social media

From the human voice to the telegraph to the telephone to however it is kids communicate these days… We’re going to say interpretive Fortnight dancing?.. Human interaction has been part of the human experience since our caveman ancestors learned to throw rocks at our other caveman ancestors to get them to stop painting on the walls. Communication has evolved as an essential trait of what makes us human, but what happens when we no longer have a need for face-to-face communication? What happens when we all have magic boxes in our pockets that allow us to not only access unlimited amounts of information, but instantaneous communication with everyone we know, have ever known, and even possibly our zombie ancestors? The answers are surprising, and not all doom gloom. After all, humans are adaptable, and as our technology evolves so do we.

Hello… Hello? Are you Still There?
Humanity is a social species and we have evolved to need social interaction. That’s why solitary confinement is now classified as torture by the UN. Face-to-face communication does not strictly refer to verbal communication. Evolution has taught us how to pick up on a lot of conscious and unconscious clues about the people we are sitting across a table from, such as body language, facial expressions, eye contact, and even things like speech inflection, length of pauses, formal/informal word usage, and whether or not they use copious amounts of 80’s movie quotes. All of this adds to the nuance of human communication, but on the Internet almost none of those things are possible. Communicating in that way becomes a whole new skill set that needs to be learned. CAPS MEAN YELLING. “Lol” means that you are joking/being sarcastic/enjoyed what someone else just said/are out of things to talk about, and the eggplant emoji means that you are being invited for an eggplant parm dinner, right?… lol

“Unsynchronized” communication is what we do online. We call it that because we do not see the other person’s face and we cannot read their body language or even hear the inflection in their voice. The rules are less instinctive, which is why when you are having a texting/typing conversation with your friend you may notice that you two sometimes overlap with what you are saying, or go off on different conversational tangents. There is no silence in online communication to indicate when someone is done speaking or has finished a thought, which is also why it has become possible to just end conversations without making any closing remarks. Some people get away with just rudely putting down their phones and walking away, mid-conversation. Similarly, we are not great at non-verbally expressing our emotions. We can use things like emojis to get our moods across, but those are easy to fake. It is easier to hide who we are, or what we are thinking, over the Internet. We have time to compose and re-write messages. There is no body language to give us away, which means we are literally simulating a virtual version of ourselves for our friends.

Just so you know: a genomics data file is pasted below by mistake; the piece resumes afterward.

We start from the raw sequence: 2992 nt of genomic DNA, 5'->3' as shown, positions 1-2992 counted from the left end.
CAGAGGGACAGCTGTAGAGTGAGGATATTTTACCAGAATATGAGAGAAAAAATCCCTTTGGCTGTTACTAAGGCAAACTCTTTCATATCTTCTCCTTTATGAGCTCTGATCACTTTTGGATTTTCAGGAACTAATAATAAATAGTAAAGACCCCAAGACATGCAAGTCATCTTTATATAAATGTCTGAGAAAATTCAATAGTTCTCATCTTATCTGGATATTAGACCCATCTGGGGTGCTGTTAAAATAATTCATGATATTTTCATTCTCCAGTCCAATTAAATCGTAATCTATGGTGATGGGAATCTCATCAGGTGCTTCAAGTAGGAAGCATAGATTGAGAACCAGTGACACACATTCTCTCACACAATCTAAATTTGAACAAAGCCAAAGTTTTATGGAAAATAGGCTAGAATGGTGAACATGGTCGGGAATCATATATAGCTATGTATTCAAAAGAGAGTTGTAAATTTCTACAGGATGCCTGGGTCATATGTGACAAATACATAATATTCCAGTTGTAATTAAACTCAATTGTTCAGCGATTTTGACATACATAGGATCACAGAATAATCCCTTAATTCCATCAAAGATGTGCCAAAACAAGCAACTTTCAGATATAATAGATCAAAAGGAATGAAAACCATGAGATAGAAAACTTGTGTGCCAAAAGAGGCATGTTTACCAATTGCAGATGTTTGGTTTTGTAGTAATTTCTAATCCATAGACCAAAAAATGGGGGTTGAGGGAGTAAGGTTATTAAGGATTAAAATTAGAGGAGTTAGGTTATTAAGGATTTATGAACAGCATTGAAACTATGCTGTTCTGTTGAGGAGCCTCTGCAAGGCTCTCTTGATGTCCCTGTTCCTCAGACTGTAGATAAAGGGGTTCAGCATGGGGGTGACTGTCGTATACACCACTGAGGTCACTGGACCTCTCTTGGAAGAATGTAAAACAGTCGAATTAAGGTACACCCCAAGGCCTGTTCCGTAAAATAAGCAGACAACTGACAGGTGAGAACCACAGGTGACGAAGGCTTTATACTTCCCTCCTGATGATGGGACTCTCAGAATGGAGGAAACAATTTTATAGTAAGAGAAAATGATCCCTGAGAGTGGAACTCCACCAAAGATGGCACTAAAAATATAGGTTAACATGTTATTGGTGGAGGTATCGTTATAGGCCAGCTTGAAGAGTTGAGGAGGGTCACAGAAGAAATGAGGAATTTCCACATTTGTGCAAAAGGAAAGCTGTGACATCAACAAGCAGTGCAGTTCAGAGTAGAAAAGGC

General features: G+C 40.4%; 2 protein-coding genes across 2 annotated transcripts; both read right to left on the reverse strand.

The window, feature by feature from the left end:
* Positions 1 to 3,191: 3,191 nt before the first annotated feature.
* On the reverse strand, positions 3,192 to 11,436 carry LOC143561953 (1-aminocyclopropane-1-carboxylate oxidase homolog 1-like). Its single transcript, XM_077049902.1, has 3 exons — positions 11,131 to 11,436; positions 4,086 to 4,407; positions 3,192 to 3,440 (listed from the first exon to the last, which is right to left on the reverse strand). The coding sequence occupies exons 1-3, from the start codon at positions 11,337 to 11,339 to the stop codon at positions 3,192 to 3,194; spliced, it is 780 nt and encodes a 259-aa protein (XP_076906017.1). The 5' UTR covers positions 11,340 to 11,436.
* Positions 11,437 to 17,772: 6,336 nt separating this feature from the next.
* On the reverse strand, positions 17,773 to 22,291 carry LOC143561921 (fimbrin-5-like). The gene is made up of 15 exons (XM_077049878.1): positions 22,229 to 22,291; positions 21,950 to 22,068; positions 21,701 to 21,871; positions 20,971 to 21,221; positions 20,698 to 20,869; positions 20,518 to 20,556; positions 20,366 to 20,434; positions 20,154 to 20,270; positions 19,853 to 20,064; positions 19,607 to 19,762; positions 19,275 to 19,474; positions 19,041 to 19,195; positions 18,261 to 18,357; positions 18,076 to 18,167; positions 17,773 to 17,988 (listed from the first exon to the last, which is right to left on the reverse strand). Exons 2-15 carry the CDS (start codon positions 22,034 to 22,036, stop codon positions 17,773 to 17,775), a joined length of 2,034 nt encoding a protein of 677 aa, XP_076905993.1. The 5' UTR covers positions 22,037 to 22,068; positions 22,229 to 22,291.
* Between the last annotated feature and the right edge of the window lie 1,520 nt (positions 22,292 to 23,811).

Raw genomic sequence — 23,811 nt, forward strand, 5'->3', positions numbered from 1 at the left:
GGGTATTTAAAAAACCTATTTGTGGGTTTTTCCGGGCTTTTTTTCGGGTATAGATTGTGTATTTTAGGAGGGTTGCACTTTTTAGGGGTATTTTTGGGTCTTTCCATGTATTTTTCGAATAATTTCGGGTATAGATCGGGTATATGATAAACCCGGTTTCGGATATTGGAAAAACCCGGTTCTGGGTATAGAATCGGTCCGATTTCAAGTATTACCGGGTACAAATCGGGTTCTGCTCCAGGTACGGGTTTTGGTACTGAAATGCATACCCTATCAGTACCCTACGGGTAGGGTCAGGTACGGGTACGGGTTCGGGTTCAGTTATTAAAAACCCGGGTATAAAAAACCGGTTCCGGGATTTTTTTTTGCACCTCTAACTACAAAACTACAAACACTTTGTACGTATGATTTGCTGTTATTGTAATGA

You see, face-to-face communication is considered a “synchronized” form of communication. It is a relatable back and forth for which we instinctively understand the rules. One person talks, the other remains silent, nods, and then reciprocates with words once we are signaled to do so, either by appropriate silence or other non-verbal clues. We have also evolved to empathize with each other in face-to-face communication. We recognize ourselves in the people we talk with, if the person we talk to is sad, we feel a little sad. If the other person is scared or happy or even aroused, we feel that too. This was how humans formed tribes and civilizations throughout the millennia of our evolution. Yet, it can also be exhausting, according to psychologists. All of those small body shifts and ticks we pick up in others can be mentally exhausting. By talking face-to-face we enter into a state of heightened social awareness. -As introverts, we completely get that- It takes more energy to pay attention, interpret, and even empathize with our partner’s speech… at least when compared to exchanging “lols” over the Internet. So, more and more people are choosing to do it less and less, especially the younger generations.